Friday, February 11, 2011

The Eagle: Can't fly

The Eagle (2011) • View trailer for The Eagle
2.5 stars (out of five). Rating: PG-13, for rather restrained battle sequences and disturbing images
By Derrick Bang

Great films are easy to admire; terrible films are fun to rake over the coals. Both tend to resonate for a long time, either as fond memories or water-cooler topics of scorn.

Much of Tinseltown’s output, however, is blandly ordinary: flicks that don’t make much of a ripple upon release, and also sink like a stone during home-viewing afterlife. We must remember that the classics we cherish so fondly from Hollywood’s Golden Age represent perhaps 10 percent of the studio output from that era; much of the other 90 percent, never really worth anybody’s time or attention, is forever lost to memory.
When Marcus (Channing Tatum, right) and Esca (Jamie Bell, center) are
intercepted by the vicious Seal People, their prince (Tahar Rahim) relishes the
thought of beheading a lone Roman centurion who has ventured far into
dangerous lands.

The Eagle is likely to join them.

Director Kevin Macdonald’s sword-and-sandal saga isn’t really a bad film; it’s simply not distinguished in any manner. It’s also one of Hollywood’s cursed genres – gladiator action flicks, like Westerns, don’t attract viewer interest absent the involvement of a Russell Crowe or a Clint Eastwood – and therefore doomed to box office under-performance anyway.

That said, the premise is reasonably engaging. Jeremy Brock’s script, drawn from Rosemary Sutcliff’s novel The Eagle of the Ninth, concerns a tantalizing bit of historical fancy: the notion that Rome’s Ninth Legion, stationed for several years in Eburacum – present-day York, in modern England – suddenly vanished in 120 AD. Nobody knows whether all these men marched to an unexpected fate in Scotland, starved to death at their own outpost, or simply were assimilated by neighboring tribes; the mystery made Sutcliff’s book enormously popular and led to both a radio dramatization and a six-part 1977 BBC serial.

And now we have a big-screen movie that, despite this tantalizing notion, emerges as a curiously flat and uninvolving drama. Part of the blame belongs to star Channing Tatum, a stiff actor who never inspires viewer empathy, but in fairness he’s also hampered by Macdonald’s rather lifeless guidance. These characters simply aren’t very interesting, and the various actors never look, sound or feel like denizens of the second century; they’re all modern folks play-acting – and not very convincingly – in togas and gladiator armor.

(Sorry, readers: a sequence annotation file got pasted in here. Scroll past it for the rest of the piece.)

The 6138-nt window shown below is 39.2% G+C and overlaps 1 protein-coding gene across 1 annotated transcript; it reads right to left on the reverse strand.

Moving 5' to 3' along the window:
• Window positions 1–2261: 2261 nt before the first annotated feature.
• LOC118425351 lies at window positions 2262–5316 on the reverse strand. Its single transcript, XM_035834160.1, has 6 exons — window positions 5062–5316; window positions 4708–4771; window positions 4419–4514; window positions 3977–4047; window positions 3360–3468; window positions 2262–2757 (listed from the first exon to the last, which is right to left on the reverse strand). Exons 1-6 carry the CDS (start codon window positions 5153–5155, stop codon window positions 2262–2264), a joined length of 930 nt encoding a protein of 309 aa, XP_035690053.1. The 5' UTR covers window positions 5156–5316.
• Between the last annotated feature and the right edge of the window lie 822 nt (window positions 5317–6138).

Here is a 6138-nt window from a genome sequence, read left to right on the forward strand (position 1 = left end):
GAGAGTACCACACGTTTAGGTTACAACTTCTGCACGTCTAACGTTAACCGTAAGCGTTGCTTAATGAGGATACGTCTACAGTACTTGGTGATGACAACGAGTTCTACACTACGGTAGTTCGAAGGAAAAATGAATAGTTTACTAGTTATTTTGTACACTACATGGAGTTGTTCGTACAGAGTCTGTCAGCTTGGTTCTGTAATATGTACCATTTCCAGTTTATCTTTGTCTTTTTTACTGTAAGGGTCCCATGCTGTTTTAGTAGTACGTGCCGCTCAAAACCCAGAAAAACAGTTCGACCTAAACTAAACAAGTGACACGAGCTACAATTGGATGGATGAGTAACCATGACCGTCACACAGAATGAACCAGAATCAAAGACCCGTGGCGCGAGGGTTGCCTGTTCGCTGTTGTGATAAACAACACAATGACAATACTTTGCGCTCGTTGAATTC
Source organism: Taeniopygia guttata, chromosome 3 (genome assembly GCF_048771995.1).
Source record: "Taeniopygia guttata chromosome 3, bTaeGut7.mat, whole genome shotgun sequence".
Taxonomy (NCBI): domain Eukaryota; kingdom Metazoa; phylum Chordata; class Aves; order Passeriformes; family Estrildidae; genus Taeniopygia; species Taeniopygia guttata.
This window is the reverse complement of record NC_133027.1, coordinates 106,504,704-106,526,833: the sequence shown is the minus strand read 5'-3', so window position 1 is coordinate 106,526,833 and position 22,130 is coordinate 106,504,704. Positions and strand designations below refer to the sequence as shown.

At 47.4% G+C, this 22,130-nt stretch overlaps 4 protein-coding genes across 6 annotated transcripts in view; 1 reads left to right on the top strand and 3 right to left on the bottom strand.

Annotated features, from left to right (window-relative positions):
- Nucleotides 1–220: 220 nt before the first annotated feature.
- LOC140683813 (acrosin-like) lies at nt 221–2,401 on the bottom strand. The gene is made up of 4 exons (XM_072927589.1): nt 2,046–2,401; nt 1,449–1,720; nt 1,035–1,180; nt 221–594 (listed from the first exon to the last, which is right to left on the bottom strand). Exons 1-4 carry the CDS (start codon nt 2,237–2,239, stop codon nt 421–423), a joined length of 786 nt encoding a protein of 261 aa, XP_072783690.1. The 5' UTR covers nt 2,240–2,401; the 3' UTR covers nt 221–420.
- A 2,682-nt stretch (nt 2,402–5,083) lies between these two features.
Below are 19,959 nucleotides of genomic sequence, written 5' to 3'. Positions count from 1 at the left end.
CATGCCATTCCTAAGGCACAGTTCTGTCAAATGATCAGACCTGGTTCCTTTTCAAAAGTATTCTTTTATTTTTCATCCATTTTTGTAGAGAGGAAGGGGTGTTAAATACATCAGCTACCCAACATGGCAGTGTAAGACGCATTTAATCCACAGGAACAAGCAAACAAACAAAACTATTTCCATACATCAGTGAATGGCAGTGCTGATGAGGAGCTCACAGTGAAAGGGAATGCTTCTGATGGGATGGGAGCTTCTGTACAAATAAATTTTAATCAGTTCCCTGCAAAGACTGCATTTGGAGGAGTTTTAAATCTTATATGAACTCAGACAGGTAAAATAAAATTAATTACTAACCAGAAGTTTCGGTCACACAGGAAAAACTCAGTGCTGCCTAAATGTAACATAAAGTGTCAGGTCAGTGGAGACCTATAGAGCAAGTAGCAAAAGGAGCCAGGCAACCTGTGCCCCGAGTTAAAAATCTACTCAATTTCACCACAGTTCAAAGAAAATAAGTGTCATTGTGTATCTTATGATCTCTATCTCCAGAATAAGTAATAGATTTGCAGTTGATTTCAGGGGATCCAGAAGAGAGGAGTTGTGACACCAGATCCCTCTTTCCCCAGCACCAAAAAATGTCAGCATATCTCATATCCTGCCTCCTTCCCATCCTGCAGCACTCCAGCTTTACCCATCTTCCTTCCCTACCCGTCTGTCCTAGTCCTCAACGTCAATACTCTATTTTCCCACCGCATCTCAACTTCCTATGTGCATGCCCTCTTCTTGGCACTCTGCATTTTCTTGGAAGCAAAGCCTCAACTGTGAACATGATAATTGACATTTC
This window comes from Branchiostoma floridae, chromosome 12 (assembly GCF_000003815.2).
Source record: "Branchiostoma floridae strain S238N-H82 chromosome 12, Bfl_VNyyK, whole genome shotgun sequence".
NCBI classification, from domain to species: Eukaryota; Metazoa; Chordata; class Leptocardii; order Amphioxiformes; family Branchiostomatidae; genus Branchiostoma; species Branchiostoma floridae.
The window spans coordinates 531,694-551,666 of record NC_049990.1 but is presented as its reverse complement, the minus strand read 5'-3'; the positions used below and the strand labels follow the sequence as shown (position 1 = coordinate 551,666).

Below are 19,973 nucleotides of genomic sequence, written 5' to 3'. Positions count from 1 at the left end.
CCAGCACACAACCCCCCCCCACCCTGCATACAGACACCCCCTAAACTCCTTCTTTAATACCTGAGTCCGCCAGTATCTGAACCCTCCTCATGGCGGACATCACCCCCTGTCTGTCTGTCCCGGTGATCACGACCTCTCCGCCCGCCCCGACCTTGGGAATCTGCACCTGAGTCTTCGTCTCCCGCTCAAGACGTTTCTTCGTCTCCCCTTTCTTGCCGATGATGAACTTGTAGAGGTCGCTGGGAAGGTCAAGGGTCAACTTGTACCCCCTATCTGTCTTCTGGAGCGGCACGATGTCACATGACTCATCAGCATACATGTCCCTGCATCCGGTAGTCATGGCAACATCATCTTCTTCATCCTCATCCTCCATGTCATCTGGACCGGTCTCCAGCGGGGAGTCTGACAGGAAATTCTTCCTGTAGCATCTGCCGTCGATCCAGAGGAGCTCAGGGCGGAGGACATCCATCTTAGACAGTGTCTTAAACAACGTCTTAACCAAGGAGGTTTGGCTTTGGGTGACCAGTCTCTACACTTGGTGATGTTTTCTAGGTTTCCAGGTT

More disappointingly, Macdonald hasn’t the faintest notion how to stage a battle scene; he and editor Justine Wright cut their melees with such fury that it’s difficult to follow who’s hacking away at whom. Then, too, small Roman squads twice face an overwhelming onslaught of enemies in far greater numbers, during the course of this story, and quite improbably emerge victorious in both cases. That outcome is difficult to swallow the first time, and utterly absurd the second time.

That’s just sloppy scripting, since a detail of this nature would be very, very easy to repair, to help with credibility. It’s not as if Macdonald and Brock were attempting a documentary, and adhering to established historical fact. After all, nobody was on site with a cam-corder.

Tatum stars as Marcus Aquila, a young Roman centurion sent to command the distant outpost at Eburacum, roughly 20 years after the Ninth Legion’s disappearance prompted the construction of a mighty wall that blocks access to the Scottish lands to the north. (Shades of China’s Great Wall!) Marcus has a lot to prove: He’s the son of the man who led the vanished Ninth and lost the prized Roman standard in the process, a gold eagle perched atop a staff. The disappearance of such a significant Roman emblem is viewed as an ill omen, and has sullied Marcus’ family name.